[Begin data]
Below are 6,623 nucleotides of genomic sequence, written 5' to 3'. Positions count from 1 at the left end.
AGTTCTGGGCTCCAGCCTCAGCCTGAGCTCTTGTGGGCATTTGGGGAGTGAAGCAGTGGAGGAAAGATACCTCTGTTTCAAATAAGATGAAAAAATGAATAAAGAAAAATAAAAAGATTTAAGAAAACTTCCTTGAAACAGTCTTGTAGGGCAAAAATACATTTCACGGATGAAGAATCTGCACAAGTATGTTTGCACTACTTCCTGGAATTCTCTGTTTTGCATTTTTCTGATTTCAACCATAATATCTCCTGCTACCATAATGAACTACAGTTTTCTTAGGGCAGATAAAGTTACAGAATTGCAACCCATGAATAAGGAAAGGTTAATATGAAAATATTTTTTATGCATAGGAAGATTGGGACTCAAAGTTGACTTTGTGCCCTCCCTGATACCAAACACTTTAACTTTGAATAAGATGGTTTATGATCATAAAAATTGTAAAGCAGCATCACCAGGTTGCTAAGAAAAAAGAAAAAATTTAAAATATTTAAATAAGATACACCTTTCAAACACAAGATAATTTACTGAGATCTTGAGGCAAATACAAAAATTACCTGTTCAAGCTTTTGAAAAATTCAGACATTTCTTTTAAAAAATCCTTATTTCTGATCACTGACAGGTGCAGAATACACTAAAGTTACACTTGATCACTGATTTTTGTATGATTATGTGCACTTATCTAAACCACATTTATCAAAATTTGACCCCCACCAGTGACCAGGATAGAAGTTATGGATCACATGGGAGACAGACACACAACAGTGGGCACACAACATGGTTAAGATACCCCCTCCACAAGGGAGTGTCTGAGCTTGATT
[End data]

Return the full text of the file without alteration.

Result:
Below are 6,623 nucleotides of genomic sequence, written 5' to 3'. Positions count from 1 at the left end.
AGTTCTGGGCTCCAGCCTCAGCCTGAGCTCTTGTGGGCATTTGGGGAGTGAAGCAGTGGAGGAAAGATACCTCTGTTTCAAATAAGATGAAAAAATGAATAAAGAAAAATAAAAAGATTTAAGAAAACTTCCTTGAAACAGTCTTGTAGGGCAAAAATACATTTCACGGATGAAGAATCTGCACAAGTATGTTTGCACTACTTCCTGGAATTCTCTGTTTTGCATTTTTCTGATTTCAACCATAATATCTCCTGCTACCATAATGAACTACAGTTTTCTTAGGGCAGATAAAGTTACAGAATTGCAACCCATGAATAAGGAAAGGTTAATATGAAAATATTTTTTATGCATAGGAAGATTGGGACTCAAAGTTGACTTTGTGCCCTCCCTGATACCAAACACTTTAACTTTGAATAAGATGGTTTATGATCATAAAAATTGTAAAGCAGCATCACCAGGTTGCTAAGAAAAAAGAAAAAATTTAAAATATTTAAATAAGATACACCTTTCAAACACAAGATAATTTACTGAGATCTTGAGGCAAATACAAAAATTACCTGTTCAAGCTTTTGAAAAATTCAGACATTTCTTTTAAAAAATCCTTATTTCTGATCACTGACAGGTGCAGAATACACTAAAGTTACACTTGATCACTGATTTTTGTATGATTATGTGCACTTATCTAAACCACATTTATCAAAATTTGACCCCCACCAGTGACCAGGATAGAAGTTATGGATCACATGGGAGACAGACACACAACAGTGGGCACACAACATGGTTAAGATACCCCCTCCACAAGGGAGTGTCTGAGCTTGATT